How to Sell Yourself in a Job Interview - dummies

How to Sell Yourself in a Job Interview

Preparation is key when you’re ready to sell yourself during a job interview. In order to sell yourself (that is, your skills and experience) to the interviewer, thoroughly research the company and job position. In addition, you need to be prepared to answer questions that the interviewer is likely to ask you.

Follow these tips to make the hiring gods choose you.

  • Focus on skills and other factors that make you immediately productive. Employers don’t want to wait for six months before you deliver benefits to them. Concentrate on what you can do for the company, not on what the company can do for you.

  • Present a fitting image for the part you seek. Walk, talk, and look the part.

  • Likeability is vital. Act confident and friendly with good eye contact, a strong handshake, and a lot of smiles. Don’t use first names unless asked to do so.

  • Memorize a 20-30 second branding brief. Your branding brief should tell your story very quickly. Prepare a longer personal commercial of 1-2 minutes that you customize for each job.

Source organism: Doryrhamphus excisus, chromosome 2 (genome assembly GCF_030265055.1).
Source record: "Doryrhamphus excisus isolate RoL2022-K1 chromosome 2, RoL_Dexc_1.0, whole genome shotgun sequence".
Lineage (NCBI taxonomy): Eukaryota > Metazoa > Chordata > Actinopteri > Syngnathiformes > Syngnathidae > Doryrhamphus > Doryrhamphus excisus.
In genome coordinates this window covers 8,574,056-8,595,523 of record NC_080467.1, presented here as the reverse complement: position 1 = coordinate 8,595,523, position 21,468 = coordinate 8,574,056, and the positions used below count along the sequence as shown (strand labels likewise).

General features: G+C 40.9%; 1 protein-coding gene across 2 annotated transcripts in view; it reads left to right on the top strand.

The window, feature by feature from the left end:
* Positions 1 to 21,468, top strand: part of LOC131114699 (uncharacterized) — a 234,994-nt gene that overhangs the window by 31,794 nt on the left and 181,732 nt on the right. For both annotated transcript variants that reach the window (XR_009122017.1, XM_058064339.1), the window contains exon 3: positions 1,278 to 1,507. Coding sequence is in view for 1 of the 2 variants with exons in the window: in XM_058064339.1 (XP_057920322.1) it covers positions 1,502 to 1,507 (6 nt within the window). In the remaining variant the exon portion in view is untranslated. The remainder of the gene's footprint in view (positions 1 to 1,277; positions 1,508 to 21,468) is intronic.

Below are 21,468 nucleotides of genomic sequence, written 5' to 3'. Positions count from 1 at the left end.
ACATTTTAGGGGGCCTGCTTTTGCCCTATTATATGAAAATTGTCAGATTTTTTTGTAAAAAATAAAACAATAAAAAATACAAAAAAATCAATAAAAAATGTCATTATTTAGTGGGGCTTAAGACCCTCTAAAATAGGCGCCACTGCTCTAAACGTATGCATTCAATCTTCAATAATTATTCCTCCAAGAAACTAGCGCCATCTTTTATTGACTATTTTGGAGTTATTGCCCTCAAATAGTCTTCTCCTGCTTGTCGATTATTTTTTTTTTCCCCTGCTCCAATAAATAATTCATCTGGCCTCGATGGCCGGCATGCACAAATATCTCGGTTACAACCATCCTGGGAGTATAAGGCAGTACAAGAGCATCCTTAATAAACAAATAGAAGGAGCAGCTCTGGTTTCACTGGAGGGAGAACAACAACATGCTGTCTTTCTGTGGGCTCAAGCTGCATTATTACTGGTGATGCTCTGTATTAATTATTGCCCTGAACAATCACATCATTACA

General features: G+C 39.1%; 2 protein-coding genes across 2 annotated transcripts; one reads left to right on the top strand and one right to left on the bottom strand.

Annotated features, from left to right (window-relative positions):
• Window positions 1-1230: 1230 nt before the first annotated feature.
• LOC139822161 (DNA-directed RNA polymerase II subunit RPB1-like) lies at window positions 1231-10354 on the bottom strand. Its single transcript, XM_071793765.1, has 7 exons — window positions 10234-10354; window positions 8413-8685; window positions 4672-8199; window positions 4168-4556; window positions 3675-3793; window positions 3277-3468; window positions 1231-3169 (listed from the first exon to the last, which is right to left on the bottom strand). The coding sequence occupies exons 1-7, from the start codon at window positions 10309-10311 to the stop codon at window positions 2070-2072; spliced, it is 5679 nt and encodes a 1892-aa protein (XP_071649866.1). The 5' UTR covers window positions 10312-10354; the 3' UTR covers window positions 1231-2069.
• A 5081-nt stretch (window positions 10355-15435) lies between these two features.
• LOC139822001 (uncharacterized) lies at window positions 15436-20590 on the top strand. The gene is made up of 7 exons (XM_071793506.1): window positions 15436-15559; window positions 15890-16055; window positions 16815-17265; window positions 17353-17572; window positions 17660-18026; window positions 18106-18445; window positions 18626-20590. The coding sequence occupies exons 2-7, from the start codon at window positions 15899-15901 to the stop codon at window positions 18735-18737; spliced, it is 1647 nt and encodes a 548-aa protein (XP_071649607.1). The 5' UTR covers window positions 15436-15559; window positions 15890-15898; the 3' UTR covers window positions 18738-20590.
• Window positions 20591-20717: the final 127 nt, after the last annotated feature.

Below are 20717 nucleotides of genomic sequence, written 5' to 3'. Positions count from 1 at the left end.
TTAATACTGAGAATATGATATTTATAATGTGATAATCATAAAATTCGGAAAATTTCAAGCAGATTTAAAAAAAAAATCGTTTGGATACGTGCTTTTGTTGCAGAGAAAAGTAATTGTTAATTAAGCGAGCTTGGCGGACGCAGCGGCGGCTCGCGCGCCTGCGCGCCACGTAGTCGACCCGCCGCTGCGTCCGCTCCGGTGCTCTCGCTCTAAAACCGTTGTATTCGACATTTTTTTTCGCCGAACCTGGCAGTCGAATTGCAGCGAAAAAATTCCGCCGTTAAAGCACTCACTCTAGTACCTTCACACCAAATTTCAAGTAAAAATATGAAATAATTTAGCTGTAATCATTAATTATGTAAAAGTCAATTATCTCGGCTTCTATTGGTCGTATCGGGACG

• Master a one-to-two-minute “commercial” about yourself. Almost certainly you will be asked to respond to some version of the “Tell me about yourself” question. Memorize a short description of your background (education, experience, and skills) that matches your strengths to the job. Add a sentence or two about your curiosity, commitment, and drive to build mountains atop your already good skills base.

  • Don’t chatter to fill a silence. You risk nervously blurting out harmful information. Instead, ask a question: “Would you rather hear about my skills in A or B?”

  • Avoid bringing up negatives. An exception is if you must do so to get ahead of the bad news that you’re sure is coming. Don’t trash your boss.

  • Develop a storytelling knack. Prepare short little true stories that support your claims of relevant skills and accomplishments.

  • Ask about the next step. Don’t leave without asking when a decision will be made and whether you can call back to check progress on the decision.